PB: So you mentioned that you found the Duchess to be quite a bold character, have you started to discover more about her as you’ve gone through the process?

GA: Yeah. Actually yesterday was the first day we got it up on its feet, and we were working through the marriage scene where I basically get Antonio to marry me on the spot. And I found it quite – I had to keep up with the Duchess, even me whose very very forthright and quite, sort of, feisty I guess – I was shocked by her strength and how quick she is. So that’s something that I think must have been so shocking to audiences of the time, how she’s very very like a bloke at time. But always with grace and wit. But very very strong. I look up to her, I think she’s really quite someone.

PB: An interesting character then as you go through…

GA: Yeah and as we continue we get deeper into the play, and deeper into the second act, and becoming sort of like a bloodfest, and me thinking my children are dead and all those things. That’s when she really pulls all of her – everything she has, and she becomes the most wondrous thing ever. So we only just worked on the first scene where I was bowled over by her, so oh god! It’s gonna be something!

PB: I’ll ask you again in a few weeks and see how much it’s all changed!

GA: Yeah.

PB: So you’ve performed at the Globe on the stage, have you looked in the new space yet? Have you managed to work your way around and figure out how you’re gonna move?  

GA: Well, the Globe is totally different actually, and I remember when I was here, a long time ago now I was 20 – but I remember you have to be so very very outward and really present. And move with such purpose. And your voice has to be so sharp. And you do need that in that space. I went to see something in the new space, I went to see something – like a little arrangement of music and poetry and all sorts – and its very warm, its very allowing and I don’t think you need to push as much. You need to be clear and crisp obviously, but its very – you don’t need to push it, it’s much more intimate which is lovely. But you can’t be sloppy in there I don’t think. So it will be interesting. And the space is much smaller and obviously – and often with classical- especially this piece for me, the physicality of the Duchess is so important as she’s so flighty and breezy and graceful. But I have to streamline it. I think its about being very simple and clear which is really hard. So we’ll see though, its always nice once you’re in the space to feel how it does affect the way – even if you’re not acting and you go into a space you change the way you move and speak. And obviously because we have candlelight as well, and the space is very high and surrounding, it’s kind of like, I dunno. It’s quite nice for this play as its all about being watched this play, and being spied on. So it’s a nice oppressive feeling. I hope that we can get in there soon ‘cause I’d like to test it out!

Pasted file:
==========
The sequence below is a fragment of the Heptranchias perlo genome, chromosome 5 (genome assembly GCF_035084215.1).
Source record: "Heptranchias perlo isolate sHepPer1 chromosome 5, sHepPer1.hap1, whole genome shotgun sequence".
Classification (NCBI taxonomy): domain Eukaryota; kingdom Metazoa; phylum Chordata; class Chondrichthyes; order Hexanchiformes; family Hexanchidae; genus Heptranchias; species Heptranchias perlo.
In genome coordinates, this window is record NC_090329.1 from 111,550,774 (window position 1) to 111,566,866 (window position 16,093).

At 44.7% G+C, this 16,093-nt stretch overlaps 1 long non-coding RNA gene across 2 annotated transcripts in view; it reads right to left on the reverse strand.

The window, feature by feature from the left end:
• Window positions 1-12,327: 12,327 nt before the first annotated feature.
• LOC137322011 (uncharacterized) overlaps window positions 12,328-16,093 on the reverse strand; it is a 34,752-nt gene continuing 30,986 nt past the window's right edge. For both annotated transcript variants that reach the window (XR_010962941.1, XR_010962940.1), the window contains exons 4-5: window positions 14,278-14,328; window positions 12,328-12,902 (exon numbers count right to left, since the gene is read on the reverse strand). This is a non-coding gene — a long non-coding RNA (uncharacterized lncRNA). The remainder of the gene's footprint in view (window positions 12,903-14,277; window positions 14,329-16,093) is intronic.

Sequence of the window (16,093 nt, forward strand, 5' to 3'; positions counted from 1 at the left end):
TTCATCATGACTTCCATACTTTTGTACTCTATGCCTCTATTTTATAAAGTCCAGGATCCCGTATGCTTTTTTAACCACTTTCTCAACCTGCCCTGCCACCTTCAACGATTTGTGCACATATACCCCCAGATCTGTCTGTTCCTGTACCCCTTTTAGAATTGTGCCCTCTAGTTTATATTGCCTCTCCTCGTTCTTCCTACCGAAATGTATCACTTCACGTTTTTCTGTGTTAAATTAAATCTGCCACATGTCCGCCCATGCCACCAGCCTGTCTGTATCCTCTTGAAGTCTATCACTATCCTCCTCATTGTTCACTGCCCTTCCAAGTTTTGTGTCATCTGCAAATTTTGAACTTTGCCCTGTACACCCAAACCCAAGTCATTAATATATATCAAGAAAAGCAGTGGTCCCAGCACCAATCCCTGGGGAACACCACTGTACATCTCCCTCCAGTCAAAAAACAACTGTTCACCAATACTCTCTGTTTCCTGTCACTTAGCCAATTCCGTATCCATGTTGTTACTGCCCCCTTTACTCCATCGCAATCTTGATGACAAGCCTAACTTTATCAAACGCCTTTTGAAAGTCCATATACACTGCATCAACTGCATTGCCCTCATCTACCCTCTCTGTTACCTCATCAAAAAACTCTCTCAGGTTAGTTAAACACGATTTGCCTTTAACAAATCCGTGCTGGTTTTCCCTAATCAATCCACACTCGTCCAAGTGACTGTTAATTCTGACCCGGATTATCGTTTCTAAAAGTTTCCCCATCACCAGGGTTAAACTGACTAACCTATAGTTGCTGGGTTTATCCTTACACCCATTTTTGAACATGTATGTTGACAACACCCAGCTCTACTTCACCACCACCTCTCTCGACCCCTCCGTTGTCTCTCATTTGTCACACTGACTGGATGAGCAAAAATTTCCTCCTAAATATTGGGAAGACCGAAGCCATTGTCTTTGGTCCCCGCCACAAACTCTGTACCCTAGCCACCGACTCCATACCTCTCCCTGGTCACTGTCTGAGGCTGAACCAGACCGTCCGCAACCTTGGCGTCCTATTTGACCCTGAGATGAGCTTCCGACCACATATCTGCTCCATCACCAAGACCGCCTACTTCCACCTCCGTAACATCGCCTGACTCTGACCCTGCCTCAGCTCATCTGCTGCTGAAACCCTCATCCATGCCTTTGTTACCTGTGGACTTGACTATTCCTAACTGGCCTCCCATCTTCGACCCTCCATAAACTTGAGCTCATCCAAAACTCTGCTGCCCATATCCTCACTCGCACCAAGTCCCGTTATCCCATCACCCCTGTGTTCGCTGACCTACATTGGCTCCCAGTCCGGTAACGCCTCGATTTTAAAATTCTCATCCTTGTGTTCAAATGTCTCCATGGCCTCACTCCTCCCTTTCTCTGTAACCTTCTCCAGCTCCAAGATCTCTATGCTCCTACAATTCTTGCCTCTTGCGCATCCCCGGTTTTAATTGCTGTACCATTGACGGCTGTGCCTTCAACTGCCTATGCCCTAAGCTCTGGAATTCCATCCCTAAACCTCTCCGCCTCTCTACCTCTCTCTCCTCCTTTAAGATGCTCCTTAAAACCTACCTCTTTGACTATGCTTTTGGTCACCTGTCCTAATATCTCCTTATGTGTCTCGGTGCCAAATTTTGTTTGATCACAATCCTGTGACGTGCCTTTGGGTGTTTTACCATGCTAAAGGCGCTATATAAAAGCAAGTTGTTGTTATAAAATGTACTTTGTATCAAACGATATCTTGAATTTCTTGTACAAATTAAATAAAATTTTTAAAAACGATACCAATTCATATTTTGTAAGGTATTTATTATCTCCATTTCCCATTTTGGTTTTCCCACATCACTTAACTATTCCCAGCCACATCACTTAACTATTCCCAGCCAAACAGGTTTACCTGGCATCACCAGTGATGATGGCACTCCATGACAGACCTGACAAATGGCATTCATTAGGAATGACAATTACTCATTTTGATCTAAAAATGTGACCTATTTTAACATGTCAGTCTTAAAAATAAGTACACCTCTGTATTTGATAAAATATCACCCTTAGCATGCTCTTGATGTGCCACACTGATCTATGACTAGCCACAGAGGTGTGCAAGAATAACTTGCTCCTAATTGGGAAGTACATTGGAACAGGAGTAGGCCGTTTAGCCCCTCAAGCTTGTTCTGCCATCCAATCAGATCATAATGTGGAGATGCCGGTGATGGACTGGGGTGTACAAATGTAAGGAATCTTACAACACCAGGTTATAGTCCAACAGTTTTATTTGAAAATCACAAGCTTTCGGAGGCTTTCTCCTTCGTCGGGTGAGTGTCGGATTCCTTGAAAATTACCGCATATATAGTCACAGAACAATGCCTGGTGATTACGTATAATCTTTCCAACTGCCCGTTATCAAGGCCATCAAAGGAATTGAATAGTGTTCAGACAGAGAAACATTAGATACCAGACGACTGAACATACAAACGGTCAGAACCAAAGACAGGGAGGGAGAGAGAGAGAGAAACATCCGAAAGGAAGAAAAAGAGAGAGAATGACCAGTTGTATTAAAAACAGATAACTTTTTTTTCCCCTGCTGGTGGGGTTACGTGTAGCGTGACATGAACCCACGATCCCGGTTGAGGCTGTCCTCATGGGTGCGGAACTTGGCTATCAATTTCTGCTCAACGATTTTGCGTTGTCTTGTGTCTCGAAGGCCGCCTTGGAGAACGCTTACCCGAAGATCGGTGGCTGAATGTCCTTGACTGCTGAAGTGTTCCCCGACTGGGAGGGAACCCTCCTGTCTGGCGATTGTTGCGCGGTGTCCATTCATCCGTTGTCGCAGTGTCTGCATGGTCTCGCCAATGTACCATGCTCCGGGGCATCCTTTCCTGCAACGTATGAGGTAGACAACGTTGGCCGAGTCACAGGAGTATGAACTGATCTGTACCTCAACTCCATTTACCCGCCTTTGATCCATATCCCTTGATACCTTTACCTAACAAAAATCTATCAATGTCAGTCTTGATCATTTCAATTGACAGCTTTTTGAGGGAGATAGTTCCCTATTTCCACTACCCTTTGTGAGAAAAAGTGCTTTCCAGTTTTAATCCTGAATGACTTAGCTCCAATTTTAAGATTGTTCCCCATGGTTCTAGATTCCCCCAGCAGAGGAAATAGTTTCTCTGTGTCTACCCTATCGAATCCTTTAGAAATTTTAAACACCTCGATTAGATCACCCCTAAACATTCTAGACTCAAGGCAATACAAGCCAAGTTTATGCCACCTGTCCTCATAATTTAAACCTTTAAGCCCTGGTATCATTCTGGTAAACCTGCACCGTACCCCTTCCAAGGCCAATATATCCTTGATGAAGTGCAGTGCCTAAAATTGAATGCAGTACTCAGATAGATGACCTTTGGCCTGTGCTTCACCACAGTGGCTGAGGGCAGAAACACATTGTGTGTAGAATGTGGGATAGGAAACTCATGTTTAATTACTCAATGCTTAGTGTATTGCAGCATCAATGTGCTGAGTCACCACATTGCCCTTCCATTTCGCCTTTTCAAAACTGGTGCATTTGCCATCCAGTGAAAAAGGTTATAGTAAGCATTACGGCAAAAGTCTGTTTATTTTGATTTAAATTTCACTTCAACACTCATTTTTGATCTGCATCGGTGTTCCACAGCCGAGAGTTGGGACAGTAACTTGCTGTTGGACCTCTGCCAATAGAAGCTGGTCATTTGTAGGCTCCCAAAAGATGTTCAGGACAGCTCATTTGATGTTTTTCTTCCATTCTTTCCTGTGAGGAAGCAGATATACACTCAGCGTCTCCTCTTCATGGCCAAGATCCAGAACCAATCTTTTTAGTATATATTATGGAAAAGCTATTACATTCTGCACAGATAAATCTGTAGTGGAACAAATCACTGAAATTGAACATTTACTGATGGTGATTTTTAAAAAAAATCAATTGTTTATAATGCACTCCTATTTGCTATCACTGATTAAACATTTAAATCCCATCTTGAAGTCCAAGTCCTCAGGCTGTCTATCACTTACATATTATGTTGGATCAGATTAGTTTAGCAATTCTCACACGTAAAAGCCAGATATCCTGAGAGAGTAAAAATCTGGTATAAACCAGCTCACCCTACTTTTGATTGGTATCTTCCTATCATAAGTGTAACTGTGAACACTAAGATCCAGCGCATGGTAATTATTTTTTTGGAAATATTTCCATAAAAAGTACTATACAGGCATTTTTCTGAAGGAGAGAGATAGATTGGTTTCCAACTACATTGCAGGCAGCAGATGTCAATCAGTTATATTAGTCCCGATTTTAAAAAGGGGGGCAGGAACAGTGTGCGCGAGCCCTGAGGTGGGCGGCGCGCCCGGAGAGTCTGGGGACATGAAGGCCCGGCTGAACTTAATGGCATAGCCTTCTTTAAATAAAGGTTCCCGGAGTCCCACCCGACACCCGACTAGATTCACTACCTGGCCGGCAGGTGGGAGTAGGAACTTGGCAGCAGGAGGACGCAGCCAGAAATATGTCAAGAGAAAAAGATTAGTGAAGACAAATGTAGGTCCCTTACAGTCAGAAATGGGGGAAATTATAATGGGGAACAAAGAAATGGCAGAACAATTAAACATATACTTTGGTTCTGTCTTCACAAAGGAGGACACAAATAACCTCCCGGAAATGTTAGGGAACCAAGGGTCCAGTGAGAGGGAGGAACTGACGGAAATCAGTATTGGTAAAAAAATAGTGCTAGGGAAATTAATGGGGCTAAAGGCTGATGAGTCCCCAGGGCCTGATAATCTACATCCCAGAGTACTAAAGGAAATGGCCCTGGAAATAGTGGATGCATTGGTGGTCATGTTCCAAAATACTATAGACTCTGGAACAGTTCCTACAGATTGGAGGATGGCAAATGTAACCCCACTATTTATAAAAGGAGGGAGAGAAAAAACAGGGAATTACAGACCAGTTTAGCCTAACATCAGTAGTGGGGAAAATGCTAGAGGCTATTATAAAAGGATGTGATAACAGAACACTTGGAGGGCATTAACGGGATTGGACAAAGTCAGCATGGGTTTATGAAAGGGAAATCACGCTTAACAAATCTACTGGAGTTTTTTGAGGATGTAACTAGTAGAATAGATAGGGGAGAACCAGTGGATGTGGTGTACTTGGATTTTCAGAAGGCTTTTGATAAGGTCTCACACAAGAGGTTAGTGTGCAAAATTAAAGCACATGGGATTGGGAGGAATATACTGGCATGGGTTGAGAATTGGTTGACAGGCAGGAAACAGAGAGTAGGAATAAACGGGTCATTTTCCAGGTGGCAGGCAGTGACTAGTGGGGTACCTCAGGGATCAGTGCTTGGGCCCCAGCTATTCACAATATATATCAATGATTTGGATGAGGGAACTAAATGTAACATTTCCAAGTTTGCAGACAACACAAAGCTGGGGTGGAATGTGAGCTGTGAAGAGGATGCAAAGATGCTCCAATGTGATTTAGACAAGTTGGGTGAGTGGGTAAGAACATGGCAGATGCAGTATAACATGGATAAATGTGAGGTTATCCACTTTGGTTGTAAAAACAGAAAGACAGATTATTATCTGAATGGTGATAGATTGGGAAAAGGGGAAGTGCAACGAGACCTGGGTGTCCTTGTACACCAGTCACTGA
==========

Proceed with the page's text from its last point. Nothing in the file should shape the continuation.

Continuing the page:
PB: I guess it should allow you to be more subtle with facial expressions and…

GA: Absolutely, you can really relate to the audience as well, because they are right on you. And a little glance of the eye will be seen, which is lovely.

PB: Finally what preparation did you do for the role before rehearsals started?

GA: I didn’t really do much, I just read it a lot. Did a lot of historical research because the Duchess is actually based on a real Duchess. Its very very close to what actually happened, this story – obviously its been elaborated on a little with the brother that’s very bizarre. But the real Duchess did live, the real Duchess of Malfi, and so I did a lot of research into that. Went to see some art of the period, things like that. Yeah I didn’t do too much. I don’t know, I like to get in there and not have too many ideas before I come in. That’s my personal way but…

PB: I guess that means once you’re in a group then you can start to develop things together  

GA: Yeah exactly. And I think it’s so about the language that you don’t need to invent things around it. You are on the language, that is your framework so it’s that that gives you your everything.

PB: Brilliant, thank you very much.

GA: You’re welcome.